Abstract: A sensitive and specific immunosensor for the detection of the hormones cortisol and lactate in human or animal biological fluids, such as sweat and saliva, was devised using the label-free electrochemical chronoamperometric technique. By using these fluids instead of blood, the biosensor becomes noninvasive and is less stressful to the end user, who may be a small child or a farm animal. Electroreduced graphene oxide (e-RGO) was used as a synergistic platform for signal amplification and template for bioconjugation for the sensing mechanism on a screen-printed electrode. The cortisol and lactate antibodies were bioconjugated to the e-RGO using covalent carbodiimide chemistry. Label-free electrochemical chronoamperometric detection was used to analyze the response to the desired biomolecules over the wide detection range. A detection limit of 0.1 ng mL−1 for cortisol and 0.1 mM for lactate was established and a correlation between concentration and current was observed. A portable, handheld potentiostat assembled with Bluetooth communication and battery operation enables the developed system for point-of-care applications. A sandwich-like structure containing the sensing mechanisms as a prototype was designed to secure the biosensor to skin and use capillary action to draw sweat or other fluids toward the sensing mechanism. Overall, the immunosensor shows remarkable specificity, sensitivity as well as the noninvasive and point-of-care capabilities and allows the biosensor to be used as a versatile sensing platform in both developed and developing countries.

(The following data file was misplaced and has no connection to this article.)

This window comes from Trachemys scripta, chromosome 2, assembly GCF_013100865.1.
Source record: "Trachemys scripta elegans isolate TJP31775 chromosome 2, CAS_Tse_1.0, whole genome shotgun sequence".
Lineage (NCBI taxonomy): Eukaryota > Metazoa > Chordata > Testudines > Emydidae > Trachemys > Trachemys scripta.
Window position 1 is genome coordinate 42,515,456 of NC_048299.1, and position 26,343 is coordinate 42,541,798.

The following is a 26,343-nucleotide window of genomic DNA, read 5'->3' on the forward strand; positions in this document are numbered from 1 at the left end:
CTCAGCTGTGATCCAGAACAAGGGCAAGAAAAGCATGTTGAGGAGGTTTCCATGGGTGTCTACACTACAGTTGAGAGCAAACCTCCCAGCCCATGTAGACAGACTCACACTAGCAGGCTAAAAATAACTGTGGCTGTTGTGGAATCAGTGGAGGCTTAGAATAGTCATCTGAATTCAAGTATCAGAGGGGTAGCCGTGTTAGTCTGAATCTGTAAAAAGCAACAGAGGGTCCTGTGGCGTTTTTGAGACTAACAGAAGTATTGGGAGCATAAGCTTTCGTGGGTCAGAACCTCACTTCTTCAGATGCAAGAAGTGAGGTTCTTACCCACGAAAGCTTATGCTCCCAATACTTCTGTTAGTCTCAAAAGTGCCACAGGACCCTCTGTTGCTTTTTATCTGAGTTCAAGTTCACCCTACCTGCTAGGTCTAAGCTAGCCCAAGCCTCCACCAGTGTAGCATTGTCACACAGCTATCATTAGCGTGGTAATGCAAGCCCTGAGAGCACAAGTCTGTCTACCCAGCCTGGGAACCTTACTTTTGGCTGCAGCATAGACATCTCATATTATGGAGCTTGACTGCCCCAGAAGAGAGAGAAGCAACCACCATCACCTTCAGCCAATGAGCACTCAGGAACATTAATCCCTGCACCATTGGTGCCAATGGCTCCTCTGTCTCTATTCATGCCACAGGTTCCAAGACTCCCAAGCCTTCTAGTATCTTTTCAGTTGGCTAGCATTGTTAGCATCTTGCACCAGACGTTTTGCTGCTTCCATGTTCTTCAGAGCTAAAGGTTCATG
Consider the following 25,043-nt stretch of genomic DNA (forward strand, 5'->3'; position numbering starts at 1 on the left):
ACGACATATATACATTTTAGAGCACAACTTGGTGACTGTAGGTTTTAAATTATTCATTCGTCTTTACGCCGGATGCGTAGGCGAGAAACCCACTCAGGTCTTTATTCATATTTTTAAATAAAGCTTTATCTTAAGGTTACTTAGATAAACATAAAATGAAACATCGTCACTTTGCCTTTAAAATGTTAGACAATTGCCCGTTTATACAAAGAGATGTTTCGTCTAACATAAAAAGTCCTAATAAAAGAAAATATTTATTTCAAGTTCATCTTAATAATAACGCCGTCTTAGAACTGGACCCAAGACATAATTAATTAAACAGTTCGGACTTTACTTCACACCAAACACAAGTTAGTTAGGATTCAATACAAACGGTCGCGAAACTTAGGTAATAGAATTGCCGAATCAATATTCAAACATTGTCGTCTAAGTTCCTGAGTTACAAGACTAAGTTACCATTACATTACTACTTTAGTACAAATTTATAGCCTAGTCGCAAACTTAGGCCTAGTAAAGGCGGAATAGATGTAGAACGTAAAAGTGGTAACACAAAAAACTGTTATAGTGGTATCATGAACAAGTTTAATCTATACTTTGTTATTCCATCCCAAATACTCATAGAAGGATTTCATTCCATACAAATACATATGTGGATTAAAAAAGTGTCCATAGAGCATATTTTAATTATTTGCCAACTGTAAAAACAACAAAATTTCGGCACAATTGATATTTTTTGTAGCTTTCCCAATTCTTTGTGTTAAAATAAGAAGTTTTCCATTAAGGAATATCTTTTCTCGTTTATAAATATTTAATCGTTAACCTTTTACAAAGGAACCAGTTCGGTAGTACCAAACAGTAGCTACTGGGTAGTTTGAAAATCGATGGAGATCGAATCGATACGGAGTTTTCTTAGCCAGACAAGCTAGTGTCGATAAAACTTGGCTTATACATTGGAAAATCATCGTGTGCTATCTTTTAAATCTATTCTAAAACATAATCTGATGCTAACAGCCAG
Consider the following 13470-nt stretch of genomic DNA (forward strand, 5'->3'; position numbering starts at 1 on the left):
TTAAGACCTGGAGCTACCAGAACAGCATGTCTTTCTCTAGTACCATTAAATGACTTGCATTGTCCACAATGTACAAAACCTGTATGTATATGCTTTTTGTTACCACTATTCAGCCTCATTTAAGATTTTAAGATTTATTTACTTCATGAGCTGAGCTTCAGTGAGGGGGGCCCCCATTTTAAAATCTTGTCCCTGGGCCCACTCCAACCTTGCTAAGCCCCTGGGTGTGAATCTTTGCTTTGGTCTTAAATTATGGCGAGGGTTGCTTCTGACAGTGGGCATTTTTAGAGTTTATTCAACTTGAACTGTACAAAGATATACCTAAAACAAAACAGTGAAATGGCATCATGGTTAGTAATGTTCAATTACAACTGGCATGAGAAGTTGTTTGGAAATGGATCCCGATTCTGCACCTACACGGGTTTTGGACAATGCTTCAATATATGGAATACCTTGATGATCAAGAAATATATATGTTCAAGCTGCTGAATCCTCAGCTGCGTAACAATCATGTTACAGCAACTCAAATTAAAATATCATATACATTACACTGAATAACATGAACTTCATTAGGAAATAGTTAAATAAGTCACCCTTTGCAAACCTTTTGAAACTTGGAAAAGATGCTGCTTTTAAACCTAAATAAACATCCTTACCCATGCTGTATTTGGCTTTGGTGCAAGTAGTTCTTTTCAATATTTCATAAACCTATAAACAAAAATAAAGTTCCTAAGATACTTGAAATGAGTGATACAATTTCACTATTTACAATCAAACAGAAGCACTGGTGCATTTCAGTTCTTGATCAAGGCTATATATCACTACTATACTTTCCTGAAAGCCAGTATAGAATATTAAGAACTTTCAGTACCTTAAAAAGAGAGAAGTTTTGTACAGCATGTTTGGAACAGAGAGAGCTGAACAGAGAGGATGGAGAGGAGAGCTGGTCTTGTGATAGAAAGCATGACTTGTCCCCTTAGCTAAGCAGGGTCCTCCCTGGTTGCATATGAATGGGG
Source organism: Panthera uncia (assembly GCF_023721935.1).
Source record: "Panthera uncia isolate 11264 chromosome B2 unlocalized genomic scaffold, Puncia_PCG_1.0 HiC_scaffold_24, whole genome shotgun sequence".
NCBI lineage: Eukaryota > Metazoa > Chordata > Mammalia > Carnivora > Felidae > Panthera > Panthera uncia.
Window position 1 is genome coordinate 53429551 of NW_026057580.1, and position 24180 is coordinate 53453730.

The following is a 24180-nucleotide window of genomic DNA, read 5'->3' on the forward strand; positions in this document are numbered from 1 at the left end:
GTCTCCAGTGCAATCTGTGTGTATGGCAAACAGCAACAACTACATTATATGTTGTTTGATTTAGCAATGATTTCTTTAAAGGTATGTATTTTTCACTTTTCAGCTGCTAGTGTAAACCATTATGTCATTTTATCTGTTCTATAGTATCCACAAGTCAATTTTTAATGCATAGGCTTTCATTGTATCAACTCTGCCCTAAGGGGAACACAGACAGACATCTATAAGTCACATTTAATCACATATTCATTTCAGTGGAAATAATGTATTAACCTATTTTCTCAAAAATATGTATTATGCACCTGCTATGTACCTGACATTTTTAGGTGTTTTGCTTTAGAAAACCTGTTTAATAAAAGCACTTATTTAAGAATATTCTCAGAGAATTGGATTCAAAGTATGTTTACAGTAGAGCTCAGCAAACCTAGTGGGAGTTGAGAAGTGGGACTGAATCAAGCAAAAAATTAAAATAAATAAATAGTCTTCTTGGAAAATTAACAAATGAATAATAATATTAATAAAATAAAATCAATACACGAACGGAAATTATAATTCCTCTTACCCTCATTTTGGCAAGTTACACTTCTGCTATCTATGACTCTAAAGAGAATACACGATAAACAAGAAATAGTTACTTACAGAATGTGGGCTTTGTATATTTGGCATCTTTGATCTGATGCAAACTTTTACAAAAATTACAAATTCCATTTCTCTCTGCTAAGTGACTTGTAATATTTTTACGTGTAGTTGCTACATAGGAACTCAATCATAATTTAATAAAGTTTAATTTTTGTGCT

- Cortisol sensor
- Screen-printed electrodes